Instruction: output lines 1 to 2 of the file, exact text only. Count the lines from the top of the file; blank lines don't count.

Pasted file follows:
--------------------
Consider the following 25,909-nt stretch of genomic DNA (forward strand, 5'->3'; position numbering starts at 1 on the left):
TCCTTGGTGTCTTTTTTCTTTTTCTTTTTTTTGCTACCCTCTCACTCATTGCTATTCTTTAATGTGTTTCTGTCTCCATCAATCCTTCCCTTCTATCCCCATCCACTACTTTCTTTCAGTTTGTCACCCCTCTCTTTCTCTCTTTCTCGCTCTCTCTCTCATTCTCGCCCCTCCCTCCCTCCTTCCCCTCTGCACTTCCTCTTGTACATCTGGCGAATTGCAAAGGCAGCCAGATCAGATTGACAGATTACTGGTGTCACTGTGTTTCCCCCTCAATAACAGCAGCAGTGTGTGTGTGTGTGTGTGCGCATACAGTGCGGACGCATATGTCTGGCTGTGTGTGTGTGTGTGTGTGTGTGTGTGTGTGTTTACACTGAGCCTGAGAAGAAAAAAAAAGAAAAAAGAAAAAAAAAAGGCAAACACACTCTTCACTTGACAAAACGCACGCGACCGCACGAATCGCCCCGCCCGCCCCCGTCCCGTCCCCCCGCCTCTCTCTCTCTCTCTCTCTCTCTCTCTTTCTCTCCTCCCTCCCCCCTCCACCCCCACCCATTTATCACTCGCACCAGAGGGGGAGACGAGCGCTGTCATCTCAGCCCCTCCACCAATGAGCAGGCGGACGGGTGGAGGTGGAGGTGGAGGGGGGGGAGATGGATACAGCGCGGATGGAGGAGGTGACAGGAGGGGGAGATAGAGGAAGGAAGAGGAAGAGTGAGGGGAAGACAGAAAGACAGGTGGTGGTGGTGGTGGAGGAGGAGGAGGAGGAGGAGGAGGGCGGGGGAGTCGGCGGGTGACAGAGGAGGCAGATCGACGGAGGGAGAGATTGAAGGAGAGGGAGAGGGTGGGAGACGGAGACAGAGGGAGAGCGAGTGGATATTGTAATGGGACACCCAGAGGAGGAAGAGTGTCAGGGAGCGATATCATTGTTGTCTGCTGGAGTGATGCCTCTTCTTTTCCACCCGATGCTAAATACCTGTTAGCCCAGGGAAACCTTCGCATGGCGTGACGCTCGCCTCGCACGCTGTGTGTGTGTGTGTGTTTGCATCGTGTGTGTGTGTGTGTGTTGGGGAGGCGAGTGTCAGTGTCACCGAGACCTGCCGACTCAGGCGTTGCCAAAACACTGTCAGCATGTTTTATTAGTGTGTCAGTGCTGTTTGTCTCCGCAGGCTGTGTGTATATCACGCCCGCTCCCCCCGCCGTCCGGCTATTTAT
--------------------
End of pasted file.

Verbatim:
Consider the following 25,909-nt stretch of genomic DNA (forward strand, 5'->3'; position numbering starts at 1 on the left):
TCCTTGGTGTCTTTTTTCTTTTTCTTTTTTTTGCTACCCTCTCACTCATTGCTATTCTTTAATGTGTTTCTGTCTCCATCAATCCTTCCCTTCTATCCCCATCCACTACTTTCTTTCAGTTTGTCACCCCTCTCTTTCTCTCTTTCTCGCTCTCTCTCTCATTCTCGCCCCTCCCTCCCTCCTTCCCCTCTGCACTTCCTCTTGTACATCTGGCGAATTGCAAAGGCAGCCAGATCAGATTGACAGATTACTGGTGTCACTGTGTTTCCCCCTCAATAACAGCAGCAGTGTGTGTGTGTGTGTGTGCGCATACAGTGCGGACGCATATGTCTGGCTGTGTGTGTGTGTGTGTGTGTGTGTGTGTGTGTTTACACTGAGCCTGAGAAGAAAAAAAAAGAAAAAAGAAAAAAAAAAGGCAAACACACTCTTCACTTGACAAAACGCACGCGACCGCACGAATCGCCCCGCCCGCCCCCGTCCCGTCCCCCCGCCTCTCTCTCTCTCTCTCTCTCTCTCTCTTTCTCTCCTCCCTCCCCCCTCCACCCCCACCCATTTATCACTCGCACCAGAGGGGGAGACGAGCGCTGTCATCTCAGCCCCTCCACCAATGAGCAGGCGGACGGGTGGAGGTGGAGGTGGAGGGGGGGGAGATGGATACAGCGCGGATGGAGGAGGTGACAGGAGGGGGAGATAGAGGAAGGAAGAGGAAGAGTGAGGGGAAGACAGAAAGACAGGTGGTGGTGGTGGTGGAGGAGGAGGAGGAGGAGGAGGAGGGCGGGGGAGTCGGCGGGTGACAGAGGAGGCAGATCGACGGAGGGAGAGATTGAAGGAGAGGGAGAGGGTGGGAGACGGAGACAGAGGGAGAGCGAGTGGATATTGTAATGGGACACCCAGAGGAGGAAGAGTGTCAGGGAGCGATATCATTGTTGTCTGCTGGAGTGATGCCTCTTCTTTTCCACCCGATGCTAAATACCTGTTAGCCCAGGGAAACCTTCGCATGGCGTGACGCTCGCCTCGCACGCTGTGTGTGTGTGTGTGTTTGCATCGTGTGTGTGTGTGTGTGTTGGGGAGGCGAGTGTCAGTGTCACCGAGACCTGCCGACTCAGGCGTTGCCAAAACACTGTCAGCATGTTTTATTAGTGTGTCAGTGCTGTTTGTCTCCGCAGGCTGTGTGTATATCACGCCCGCTCCCCCCGCCGTCCGGCTATTTAT